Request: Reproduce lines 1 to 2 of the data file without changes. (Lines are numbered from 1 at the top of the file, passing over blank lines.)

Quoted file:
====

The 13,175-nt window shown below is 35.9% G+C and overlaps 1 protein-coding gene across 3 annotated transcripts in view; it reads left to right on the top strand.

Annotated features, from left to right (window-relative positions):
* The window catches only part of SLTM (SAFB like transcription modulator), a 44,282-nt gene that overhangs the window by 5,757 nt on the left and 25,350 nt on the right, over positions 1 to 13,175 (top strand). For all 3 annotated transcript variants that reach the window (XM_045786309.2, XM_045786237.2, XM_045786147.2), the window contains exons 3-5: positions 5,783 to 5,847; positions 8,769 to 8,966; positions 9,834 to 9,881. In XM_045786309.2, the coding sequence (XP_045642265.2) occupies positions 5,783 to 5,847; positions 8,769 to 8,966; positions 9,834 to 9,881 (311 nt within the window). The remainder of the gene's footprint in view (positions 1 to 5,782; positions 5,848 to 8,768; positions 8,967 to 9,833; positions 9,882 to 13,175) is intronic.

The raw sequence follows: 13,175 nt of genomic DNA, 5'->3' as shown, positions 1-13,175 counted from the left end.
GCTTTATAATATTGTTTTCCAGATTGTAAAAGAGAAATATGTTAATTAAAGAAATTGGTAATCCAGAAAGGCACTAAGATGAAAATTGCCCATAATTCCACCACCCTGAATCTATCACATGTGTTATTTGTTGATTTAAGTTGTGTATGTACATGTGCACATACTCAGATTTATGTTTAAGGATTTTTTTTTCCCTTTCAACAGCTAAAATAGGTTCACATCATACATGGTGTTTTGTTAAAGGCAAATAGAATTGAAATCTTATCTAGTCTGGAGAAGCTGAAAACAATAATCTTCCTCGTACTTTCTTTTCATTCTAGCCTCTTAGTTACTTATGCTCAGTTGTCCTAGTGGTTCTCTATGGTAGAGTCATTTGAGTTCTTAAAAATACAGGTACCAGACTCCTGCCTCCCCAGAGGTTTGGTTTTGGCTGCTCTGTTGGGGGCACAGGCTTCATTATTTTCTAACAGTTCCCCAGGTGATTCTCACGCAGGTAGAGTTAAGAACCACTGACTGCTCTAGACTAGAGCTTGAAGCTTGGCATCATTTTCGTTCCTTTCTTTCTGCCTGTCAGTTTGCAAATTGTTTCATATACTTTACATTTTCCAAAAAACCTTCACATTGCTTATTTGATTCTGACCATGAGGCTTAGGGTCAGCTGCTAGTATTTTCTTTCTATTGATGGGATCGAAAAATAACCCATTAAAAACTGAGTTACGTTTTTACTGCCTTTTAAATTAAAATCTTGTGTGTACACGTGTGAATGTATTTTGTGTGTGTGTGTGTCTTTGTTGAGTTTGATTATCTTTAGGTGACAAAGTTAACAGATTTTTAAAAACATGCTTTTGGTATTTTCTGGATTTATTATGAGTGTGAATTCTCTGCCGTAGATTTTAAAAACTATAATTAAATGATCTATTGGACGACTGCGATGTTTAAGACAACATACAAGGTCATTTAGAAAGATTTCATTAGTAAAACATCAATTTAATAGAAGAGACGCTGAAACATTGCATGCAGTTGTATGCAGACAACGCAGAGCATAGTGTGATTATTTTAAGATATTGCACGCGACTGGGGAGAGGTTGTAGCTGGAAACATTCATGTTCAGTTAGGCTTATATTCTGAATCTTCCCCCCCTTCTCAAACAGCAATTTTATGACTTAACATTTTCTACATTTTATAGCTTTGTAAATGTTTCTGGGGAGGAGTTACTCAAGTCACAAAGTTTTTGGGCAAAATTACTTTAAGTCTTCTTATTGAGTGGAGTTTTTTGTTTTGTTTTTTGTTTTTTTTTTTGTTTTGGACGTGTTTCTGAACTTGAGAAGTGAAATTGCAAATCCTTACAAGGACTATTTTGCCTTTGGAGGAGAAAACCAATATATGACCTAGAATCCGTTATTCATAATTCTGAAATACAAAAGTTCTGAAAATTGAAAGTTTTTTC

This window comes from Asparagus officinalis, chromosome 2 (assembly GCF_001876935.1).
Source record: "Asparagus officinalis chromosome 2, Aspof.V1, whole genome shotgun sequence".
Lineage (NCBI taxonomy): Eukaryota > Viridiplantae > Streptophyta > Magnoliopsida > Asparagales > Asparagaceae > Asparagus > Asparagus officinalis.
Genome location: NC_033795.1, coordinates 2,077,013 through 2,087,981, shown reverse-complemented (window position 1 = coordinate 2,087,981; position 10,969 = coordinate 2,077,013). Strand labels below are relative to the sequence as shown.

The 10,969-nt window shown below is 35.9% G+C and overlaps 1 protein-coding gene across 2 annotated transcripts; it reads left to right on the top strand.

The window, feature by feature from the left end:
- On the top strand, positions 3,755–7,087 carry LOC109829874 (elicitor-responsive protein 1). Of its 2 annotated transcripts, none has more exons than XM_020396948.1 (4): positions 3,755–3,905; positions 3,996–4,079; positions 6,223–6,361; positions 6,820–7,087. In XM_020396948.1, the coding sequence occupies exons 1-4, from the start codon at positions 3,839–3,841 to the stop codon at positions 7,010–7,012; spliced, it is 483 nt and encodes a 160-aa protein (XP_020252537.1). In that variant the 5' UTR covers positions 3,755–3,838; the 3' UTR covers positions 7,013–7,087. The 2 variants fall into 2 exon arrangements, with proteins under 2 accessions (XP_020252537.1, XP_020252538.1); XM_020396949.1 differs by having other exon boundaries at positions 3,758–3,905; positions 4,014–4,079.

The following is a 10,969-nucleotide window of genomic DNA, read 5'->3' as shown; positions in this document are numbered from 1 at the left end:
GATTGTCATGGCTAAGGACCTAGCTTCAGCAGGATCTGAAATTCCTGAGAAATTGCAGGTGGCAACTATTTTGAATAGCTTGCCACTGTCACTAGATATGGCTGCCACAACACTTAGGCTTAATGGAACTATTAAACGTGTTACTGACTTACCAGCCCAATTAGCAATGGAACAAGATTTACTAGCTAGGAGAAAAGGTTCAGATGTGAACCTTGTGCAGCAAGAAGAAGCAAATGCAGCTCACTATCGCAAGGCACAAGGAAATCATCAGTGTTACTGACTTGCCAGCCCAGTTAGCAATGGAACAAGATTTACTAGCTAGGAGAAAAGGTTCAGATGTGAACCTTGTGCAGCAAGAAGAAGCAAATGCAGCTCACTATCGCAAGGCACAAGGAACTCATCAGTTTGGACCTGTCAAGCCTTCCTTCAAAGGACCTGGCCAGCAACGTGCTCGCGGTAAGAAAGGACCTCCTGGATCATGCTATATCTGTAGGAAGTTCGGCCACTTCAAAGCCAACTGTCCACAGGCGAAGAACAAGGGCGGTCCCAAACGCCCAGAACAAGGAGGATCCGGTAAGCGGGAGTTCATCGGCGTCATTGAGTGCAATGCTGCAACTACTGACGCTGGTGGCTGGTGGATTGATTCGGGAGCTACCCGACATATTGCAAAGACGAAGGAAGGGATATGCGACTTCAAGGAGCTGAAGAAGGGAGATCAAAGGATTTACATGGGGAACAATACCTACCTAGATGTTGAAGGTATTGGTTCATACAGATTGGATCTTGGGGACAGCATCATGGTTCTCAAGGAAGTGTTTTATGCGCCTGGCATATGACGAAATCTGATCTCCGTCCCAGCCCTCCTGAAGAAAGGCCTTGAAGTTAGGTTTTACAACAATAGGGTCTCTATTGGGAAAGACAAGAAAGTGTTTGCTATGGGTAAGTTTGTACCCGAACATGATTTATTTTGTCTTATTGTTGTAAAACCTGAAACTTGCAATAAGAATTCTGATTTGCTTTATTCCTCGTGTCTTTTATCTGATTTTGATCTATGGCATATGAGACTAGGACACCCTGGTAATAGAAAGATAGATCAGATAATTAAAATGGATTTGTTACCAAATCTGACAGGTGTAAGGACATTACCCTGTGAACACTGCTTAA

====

The 13,175-nt window shown below is 35.9% G+C and overlaps 1 protein-coding gene across 3 annotated transcripts in view; it reads left to right on the top strand.

Annotated features, from left to right (window-relative positions):